Trial record 8 of 9 for:    bone health, calcium, osteoporosis | National Institute of Child Health and Human Development | Child | NIH

Building Better Bones in Children

The recruitment status of this study is unknown because the information has not been verified recently.
Verified May 2003 by Eunice Kennedy Shriver National Institute of Child Health and Human Development (NICHD).
Recruitment status was  Active, not recruiting
Sponsor:
Collaborator:
Information provided by:
Eunice Kennedy Shriver National Institute of Child Health and Human Development (NICHD)
ClinicalTrials.gov Identifier:
NCT00063037
First received: June 19, 2003
Last updated: June 23, 2005
Last verified: May 2003
  Purpose

Calcium is important for healthy bone growth in children. Poor bone growth and development during childhood can lead to osteoporosis later in life. This study will evaluate a nutrition education program designed to increase the amount of calcium children receive. The study will determine whether the program will result in long-term dietary changes and healthier bones in children.


Condition Intervention
Osteoporosis
Behavioral: Behavioral modification - nutrition education

Study Type: Interventional
Study Design: Allocation: Randomized
Endpoint Classification: Efficacy Study
Intervention Model: Factorial Assignment
Masking: Single Blind
Primary Purpose: Prevention
Official Title: Building Better Bones in Children

Resource links provided by NLM:


Further study details as provided by Eunice Kennedy Shriver National Institute of Child Health and Human Development (NICHD):

Estimated Enrollment: 139
Study Start Date: June 1999
Estimated Study Completion Date: May 2005
Detailed Description:

Increased calcium intake is effective in increasing bone mineral density in children, but the effect disappears when calcium supplements are discontinued. Increased dietary calcium from daily food sources may have a greater impact on bone density than that achieved by calcium supplements. However, studies have not yet demonstrated sustained achievement of increased calcium from food sources. In addition, the effects of baseline calcium intake, bone density, and puberty status may influence bone response to increased dietary calcium. This study will develop, implement, and evaluate a Behavioral Modification-Nutrition Education (BM-NE) Intervention Program designed to promote sustained increases in dietary calcium. The study will quantify the impact of increased dietary calcium on bone density during growth and development and will determine whether the presence of risk factors for low bone density influences compliance with the program.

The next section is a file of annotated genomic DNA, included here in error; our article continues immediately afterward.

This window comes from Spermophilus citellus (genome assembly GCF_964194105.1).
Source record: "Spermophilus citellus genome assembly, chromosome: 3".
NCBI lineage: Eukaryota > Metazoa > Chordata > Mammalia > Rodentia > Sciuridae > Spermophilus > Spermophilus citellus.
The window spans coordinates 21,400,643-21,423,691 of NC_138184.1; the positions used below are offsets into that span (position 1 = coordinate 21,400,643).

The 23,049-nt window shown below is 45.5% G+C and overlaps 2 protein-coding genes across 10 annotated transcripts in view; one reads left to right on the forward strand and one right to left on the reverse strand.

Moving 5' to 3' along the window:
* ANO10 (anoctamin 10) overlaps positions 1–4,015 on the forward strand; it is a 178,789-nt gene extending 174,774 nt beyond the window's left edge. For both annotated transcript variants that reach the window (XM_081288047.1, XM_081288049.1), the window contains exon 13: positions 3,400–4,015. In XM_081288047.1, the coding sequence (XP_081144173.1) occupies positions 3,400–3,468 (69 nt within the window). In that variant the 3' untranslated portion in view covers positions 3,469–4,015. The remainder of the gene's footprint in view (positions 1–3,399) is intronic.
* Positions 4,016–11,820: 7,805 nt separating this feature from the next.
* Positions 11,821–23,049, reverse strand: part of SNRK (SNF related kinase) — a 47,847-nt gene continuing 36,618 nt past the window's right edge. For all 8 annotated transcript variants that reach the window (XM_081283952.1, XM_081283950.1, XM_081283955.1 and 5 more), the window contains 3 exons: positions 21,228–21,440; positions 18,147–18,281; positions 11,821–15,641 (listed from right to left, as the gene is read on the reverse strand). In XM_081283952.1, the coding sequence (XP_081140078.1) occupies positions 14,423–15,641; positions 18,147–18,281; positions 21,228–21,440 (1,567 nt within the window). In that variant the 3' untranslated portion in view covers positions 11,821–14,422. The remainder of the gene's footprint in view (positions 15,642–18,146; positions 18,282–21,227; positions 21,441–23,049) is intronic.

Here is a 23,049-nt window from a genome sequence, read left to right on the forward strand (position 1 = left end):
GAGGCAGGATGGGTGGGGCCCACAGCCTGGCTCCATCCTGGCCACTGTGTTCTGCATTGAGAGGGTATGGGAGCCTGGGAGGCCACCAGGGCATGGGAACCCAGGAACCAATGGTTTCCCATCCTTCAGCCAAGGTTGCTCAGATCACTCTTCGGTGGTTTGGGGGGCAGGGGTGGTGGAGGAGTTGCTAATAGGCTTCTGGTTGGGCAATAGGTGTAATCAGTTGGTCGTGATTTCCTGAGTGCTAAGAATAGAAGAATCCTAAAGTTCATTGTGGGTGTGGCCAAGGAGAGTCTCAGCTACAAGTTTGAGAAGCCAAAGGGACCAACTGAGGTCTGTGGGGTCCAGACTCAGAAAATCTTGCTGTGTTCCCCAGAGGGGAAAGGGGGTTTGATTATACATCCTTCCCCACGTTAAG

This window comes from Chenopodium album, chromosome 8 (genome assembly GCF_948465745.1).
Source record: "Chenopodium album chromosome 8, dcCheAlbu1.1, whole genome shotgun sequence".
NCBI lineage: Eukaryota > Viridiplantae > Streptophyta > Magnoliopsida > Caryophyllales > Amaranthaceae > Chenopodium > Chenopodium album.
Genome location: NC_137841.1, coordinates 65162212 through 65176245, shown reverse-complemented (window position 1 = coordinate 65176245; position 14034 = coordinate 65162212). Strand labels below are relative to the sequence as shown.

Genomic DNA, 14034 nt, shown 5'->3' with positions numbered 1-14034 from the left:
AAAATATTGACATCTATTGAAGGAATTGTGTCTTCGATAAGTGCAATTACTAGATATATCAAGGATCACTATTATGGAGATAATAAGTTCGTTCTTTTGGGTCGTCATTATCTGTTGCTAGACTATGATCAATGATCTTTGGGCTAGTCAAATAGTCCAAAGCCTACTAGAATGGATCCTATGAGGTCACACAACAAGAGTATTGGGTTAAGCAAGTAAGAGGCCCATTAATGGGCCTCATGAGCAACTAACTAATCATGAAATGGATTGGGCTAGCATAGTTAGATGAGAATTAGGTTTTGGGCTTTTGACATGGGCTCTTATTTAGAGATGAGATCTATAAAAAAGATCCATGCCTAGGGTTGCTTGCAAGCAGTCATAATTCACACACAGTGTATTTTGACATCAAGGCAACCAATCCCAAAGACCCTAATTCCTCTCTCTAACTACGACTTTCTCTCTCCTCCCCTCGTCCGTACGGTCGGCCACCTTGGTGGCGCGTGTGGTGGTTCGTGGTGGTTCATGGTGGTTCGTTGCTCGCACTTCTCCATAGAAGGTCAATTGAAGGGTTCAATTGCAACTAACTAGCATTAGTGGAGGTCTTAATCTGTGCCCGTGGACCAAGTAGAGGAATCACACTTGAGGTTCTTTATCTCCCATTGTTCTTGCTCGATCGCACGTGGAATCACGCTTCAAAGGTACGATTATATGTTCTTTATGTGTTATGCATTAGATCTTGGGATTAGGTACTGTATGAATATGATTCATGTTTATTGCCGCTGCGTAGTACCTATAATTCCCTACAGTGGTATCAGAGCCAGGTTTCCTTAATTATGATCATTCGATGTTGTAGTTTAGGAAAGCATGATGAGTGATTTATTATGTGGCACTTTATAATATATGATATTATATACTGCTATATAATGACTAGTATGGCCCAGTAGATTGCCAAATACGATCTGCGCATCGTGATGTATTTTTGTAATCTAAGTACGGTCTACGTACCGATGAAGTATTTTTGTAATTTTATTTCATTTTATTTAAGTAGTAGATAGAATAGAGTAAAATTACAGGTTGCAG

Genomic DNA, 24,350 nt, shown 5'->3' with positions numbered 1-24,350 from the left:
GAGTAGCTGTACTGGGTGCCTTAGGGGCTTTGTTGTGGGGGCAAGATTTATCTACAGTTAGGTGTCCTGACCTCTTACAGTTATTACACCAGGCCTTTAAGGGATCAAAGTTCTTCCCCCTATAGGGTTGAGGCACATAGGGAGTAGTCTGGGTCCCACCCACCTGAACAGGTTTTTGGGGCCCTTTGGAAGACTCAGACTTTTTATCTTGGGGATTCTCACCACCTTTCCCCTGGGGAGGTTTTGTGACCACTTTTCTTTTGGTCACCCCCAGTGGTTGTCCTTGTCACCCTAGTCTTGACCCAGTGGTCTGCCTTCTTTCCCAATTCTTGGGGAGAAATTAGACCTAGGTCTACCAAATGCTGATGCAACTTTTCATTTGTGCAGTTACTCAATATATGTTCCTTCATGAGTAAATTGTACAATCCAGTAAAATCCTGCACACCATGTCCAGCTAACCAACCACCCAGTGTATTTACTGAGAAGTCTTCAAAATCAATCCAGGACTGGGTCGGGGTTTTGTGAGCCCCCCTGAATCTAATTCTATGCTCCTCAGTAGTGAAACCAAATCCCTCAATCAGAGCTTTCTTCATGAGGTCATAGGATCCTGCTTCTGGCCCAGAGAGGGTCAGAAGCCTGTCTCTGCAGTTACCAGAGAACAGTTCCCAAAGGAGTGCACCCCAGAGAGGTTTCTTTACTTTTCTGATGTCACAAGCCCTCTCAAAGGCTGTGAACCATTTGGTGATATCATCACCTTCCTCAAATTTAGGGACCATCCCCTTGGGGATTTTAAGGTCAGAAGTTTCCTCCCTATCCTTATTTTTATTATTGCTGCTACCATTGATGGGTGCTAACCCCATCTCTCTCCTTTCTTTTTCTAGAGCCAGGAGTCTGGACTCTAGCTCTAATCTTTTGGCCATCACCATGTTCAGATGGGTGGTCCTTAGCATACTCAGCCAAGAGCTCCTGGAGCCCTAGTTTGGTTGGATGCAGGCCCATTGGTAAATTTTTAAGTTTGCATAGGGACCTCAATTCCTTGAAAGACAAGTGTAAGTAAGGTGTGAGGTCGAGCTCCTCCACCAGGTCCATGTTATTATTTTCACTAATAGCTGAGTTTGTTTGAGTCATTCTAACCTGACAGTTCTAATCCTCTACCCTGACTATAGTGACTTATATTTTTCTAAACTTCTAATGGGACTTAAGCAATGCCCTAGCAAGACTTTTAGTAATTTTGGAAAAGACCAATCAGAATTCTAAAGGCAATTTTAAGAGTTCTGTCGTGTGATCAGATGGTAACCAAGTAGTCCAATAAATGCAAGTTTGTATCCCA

Participants will be recruited into two groups: a group of healthy children with no known risk factors for low bone density (i.e., no known chronic disease or previous oral steroid exposure), and a group of healthy children with potential risk factors for low bone density (previous fracture from usual childhood activities, daily dietary calcium refusal, lactose intolerance, family history of osteoporosis). Children with and without risk factors will be randomly assigned to participate in an intensive BM-NE intervention group or a usual care group that will receive counseling on bone health. The BM-NE Program will consist of five group sessions for parents and children over 6 weeks. The program will use individualized plans to increase children's calcium intake to 1500 mg per day.

Children will be followed for 3 years. Primary outcome measures will include daily calcium intake and bone mineral density. Data on height, weight, sexual and skeletal maturation, and physical activity will also be collected.

  Eligibility

Ages Eligible for Study:   7 Years to 10 Years
Genders Eligible for Study:   Both
Accepts Healthy Volunteers:   Yes
Criteria

Inclusion Criteria

  • Height or weight above the third percentile for age
  • Normal weight (< 130% of desirable body weight)
  • English speaking

Exclusion Criteria

  • Significant health condition
  • Medication known to affect growth (e.g., thyroxin, growth hormone, steroid medication)
  • Ritalin or Adderall medication
  • Significant developmental or delay impairment (e.g., autism, cerebral palsy, mental retardation)
  Contacts and Locations
Choosing to participate in a study is an important personal decision. Talk with your doctor and family members or friends about deciding to join a study. To learn more about this study, you or your doctor may contact the study research staff using the Contacts provided below. For general information, see Learn About Clinical Studies.

Please refer to this study by its ClinicalTrials.gov identifier: NCT00063037

Locations
United States, Pennsylvania
The Children's Hospital of Philadelphia
Philadelphia, Pennsylvania, United States, 19104-4399
Sponsors and Collaborators
Investigators
Principal Investigator: Babette Zemel, Ph.D. Children's Hospital of Philadelphia
  More Information

No publications provided

ClinicalTrials.gov Identifier: NCT00063037     History of Changes
Other Study ID Numbers: R01HD37748
Study First Received: June 19, 2003
Last Updated: June 23, 2005
Health Authority: United States: Federal Government

Keywords provided by Eunice Kennedy Shriver National Institute of Child Health and Human Development (NICHD):
Bone mass
Calcium intake
Prevention of osteoporosis
Optimizing peak bone mass
Bone mineral density

Additional relevant MeSH terms:
Osteoporosis
Bone Diseases, Metabolic
Bone Diseases
Musculoskeletal Diseases

ClinicalTrials.gov processed this record on July 24, 2014